Driving to Ras al Khaimah

I DROVE up to Ras al Khaimah (which means ‘head of the tent’ in Arabic, which refers to its position at the top of the UAE map) on Sunday with my colleague Rym to hand out invitations to various sheikhs and sheikhas to attend the launch of our new newspaper The National on Wednesday (April 16) in Abu Dhabi.

Enroute we stopped in Dubai to give an invitation to a sheikh from the ruling family of Ajman. A real joker, in a good sense, this sheikh is actively involved in programs that mentor young Emiratis to help them get jobs and develop their professional skills. I dubbed him the “New Age” sheikh because of his interest in various theories that he has studied about human behavior.

Later, continuing our journey to RAK, getting to Emirates Road from Sheikh Zayed road was a problem. We practically had to drive past Jebel Ali (in the opposite direction of RAK) until we found an exit to a road that led to Emirates Road. Once on that road we hit a lot of traffic in Sharjah, and found that driving around the many roundabouts was both dangerous and scary because of all of the 18-wheeler trucks that were hurtling alongside us! Luckily we survived, in part I’m convinced because of the stop lights that have been installed at all of the roundabouts.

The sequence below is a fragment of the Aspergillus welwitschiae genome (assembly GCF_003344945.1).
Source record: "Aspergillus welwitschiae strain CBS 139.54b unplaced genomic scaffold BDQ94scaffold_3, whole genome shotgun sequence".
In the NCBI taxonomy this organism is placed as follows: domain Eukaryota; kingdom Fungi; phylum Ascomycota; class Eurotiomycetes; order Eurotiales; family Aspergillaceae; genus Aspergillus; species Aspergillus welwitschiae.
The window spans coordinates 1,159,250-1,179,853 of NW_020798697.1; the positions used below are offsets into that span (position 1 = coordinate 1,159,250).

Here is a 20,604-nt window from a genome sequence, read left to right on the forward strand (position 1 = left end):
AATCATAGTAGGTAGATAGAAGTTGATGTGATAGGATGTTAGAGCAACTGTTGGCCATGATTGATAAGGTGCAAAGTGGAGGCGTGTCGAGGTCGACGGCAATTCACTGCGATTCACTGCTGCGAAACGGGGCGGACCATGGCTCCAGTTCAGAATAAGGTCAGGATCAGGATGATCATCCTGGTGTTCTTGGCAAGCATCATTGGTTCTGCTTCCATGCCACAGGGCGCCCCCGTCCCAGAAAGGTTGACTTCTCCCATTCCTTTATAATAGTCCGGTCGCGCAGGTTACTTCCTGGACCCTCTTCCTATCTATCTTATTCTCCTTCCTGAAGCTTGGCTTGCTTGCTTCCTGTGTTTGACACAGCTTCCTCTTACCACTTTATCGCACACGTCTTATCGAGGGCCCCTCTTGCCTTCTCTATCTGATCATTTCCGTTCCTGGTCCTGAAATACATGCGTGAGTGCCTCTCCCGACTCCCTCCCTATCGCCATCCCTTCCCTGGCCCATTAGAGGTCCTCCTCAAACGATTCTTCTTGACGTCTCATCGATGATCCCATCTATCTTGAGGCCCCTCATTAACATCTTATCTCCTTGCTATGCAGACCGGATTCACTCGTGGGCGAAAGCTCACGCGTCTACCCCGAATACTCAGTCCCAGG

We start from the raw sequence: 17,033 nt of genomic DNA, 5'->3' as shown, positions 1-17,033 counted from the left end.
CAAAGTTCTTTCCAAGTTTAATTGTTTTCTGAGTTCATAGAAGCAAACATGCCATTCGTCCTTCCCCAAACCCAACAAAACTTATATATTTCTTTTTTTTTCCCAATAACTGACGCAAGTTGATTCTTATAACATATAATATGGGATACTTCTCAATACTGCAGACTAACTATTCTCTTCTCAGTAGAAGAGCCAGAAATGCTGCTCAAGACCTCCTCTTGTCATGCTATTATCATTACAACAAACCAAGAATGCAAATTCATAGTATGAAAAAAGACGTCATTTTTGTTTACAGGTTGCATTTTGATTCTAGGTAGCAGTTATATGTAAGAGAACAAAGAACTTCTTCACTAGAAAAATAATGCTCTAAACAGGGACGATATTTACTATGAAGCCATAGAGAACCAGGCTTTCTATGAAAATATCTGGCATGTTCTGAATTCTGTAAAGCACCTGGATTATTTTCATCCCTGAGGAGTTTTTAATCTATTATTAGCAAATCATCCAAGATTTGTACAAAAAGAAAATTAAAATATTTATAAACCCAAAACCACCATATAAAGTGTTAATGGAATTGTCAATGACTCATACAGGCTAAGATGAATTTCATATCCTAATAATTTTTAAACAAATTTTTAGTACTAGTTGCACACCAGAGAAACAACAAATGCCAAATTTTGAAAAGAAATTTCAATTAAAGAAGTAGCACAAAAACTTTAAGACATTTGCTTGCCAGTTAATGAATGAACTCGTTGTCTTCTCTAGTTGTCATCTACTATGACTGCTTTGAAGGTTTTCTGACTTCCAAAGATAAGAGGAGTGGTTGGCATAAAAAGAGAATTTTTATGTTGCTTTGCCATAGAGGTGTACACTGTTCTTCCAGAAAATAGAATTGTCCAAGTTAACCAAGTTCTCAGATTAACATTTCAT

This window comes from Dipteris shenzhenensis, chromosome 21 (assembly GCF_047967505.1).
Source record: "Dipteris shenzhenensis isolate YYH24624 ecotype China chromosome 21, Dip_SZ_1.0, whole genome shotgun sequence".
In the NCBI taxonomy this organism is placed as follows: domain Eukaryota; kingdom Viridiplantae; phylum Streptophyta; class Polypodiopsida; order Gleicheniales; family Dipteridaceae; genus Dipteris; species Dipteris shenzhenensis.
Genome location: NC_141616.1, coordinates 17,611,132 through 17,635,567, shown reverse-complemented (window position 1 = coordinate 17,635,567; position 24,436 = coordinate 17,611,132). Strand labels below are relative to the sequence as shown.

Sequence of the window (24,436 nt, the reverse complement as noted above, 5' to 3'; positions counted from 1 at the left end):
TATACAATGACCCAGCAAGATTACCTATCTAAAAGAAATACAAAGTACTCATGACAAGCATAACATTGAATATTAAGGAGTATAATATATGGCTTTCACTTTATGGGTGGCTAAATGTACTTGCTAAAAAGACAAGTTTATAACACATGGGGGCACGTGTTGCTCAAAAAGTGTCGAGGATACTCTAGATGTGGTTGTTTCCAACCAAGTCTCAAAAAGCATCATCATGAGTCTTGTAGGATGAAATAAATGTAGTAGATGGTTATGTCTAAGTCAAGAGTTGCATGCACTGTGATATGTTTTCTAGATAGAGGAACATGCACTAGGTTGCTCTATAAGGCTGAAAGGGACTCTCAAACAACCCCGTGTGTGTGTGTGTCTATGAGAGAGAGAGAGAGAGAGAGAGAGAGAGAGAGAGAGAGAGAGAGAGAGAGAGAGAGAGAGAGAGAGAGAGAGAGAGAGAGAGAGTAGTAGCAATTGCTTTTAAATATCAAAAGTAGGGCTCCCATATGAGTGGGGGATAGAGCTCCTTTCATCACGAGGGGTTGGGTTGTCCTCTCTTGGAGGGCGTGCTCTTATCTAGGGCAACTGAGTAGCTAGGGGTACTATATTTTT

In RAK I met a young sheikha who is forging a career for herself as a jewelry designer. Friendly, intelligent, articulate and most importantly down-to-earth, she impressed me with her willingness to take risks for her own development. Her latest collection has been bought by the Al-Sawani Group of Saudi Arabia, so I’m sure she has a bright future ahead of her.

I also met the head of police of RAK, Sheikh Taleb bin Saqr al Qassimi, who was very friendly and had a good sense of humor.

Driving for so many hours meant that Rym and I were frequently looking for gasoline stations to refuel, use the restrooms and buy some coffee. One annoying thing that both of us noticed on Emirates Roads were two new gasoline stations that were not opened yet and endless signs that warned of no fuel stations for miles to come. Both times we got excited at seeing the two stations coming up, and I would move into the right hand lane only to be disappointed to see the access roads to the stations still blocked and plastic covering the petrol pumps.

I must say that the ADNOC stations look the nicest and had reasonably good coffee. I just hope that more gasoline stations are going to be built along Emirates Road, as that route certainly needs them.